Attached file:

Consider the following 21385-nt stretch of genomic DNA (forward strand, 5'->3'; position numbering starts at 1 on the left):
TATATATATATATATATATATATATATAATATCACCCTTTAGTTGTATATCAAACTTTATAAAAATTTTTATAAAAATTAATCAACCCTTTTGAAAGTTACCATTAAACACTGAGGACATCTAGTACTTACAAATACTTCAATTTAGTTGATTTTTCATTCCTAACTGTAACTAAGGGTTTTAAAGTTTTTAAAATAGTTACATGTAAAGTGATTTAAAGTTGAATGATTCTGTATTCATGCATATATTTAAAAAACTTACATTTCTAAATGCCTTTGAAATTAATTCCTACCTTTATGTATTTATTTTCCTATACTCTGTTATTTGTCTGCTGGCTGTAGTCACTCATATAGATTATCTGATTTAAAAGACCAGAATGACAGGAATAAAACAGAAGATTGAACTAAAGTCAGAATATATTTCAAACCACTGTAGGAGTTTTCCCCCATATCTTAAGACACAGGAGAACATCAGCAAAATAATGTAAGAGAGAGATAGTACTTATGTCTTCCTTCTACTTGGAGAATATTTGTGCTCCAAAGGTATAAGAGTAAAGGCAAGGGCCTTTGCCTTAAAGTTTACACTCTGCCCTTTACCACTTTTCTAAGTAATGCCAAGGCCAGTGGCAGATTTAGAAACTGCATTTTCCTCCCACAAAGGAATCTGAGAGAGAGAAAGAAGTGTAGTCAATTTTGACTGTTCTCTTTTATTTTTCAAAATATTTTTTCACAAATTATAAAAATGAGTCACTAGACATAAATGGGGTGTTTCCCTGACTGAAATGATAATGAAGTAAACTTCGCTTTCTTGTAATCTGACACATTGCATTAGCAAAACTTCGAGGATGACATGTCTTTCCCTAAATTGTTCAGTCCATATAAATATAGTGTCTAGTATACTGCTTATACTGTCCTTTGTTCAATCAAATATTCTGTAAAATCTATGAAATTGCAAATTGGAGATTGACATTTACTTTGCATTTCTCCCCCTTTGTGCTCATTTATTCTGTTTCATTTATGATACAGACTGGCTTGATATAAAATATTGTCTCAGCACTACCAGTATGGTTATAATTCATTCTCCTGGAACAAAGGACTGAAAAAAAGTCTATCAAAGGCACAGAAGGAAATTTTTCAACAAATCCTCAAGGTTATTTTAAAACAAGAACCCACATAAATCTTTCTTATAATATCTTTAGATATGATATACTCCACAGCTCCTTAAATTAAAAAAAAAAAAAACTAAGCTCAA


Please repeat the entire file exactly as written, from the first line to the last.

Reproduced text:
Consider the following 21385-nt stretch of genomic DNA (forward strand, 5'->3'; position numbering starts at 1 on the left):
TATATATATATATATATATATATATATAATATCACCCTTTAGTTGTATATCAAACTTTATAAAAATTTTTATAAAAATTAATCAACCCTTTTGAAAGTTACCATTAAACACTGAGGACATCTAGTACTTACAAATACTTCAATTTAGTTGATTTTTCATTCCTAACTGTAACTAAGGGTTTTAAAGTTTTTAAAATAGTTACATGTAAAGTGATTTAAAGTTGAATGATTCTGTATTCATGCATATATTTAAAAAACTTACATTTCTAAATGCCTTTGAAATTAATTCCTACCTTTATGTATTTATTTTCCTATACTCTGTTATTTGTCTGCTGGCTGTAGTCACTCATATAGATTATCTGATTTAAAAGACCAGAATGACAGGAATAAAACAGAAGATTGAACTAAAGTCAGAATATATTTCAAACCACTGTAGGAGTTTTCCCCCATATCTTAAGACACAGGAGAACATCAGCAAAATAATGTAAGAGAGAGATAGTACTTATGTCTTCCTTCTACTTGGAGAATATTTGTGCTCCAAAGGTATAAGAGTAAAGGCAAGGGCCTTTGCCTTAAAGTTTACACTCTGCCCTTTACCACTTTTCTAAGTAATGCCAAGGCCAGTGGCAGATTTAGAAACTGCATTTTCCTCCCACAAAGGAATCTGAGAGAGAGAAAGAAGTGTAGTCAATTTTGACTGTTCTCTTTTATTTTTCAAAATATTTTTTCACAAATTATAAAAATGAGTCACTAGACATAAATGGGGTGTTTCCCTGACTGAAATGATAATGAAGTAAACTTCGCTTTCTTGTAATCTGACACATTGCATTAGCAAAACTTCGAGGATGACATGTCTTTCCCTAAATTGTTCAGTCCATATAAATATAGTGTCTAGTATACTGCTTATACTGTCCTTTGTTCAATCAAATATTCTGTAAAATCTATGAAATTGCAAATTGGAGATTGACATTTACTTTGCATTTCTCCCCCTTTGTGCTCATTTATTCTGTTTCATTTATGATACAGACTGGCTTGATATAAAATATTGTCTCAGCACTACCAGTATGGTTATAATTCATTCTCCTGGAACAAAGGACTGAAAAAAAGTCTATCAAAGGCACAGAAGGAAATTTTTCAACAAATCCTCAAGGTTATTTTAAAACAAGAACCCACATAAATCTTTCTTATAATATCTTTAGATATGATATACTCCACAGCTCCTTAAATTAAAAAAAAAAAAAACTAAGCTCAA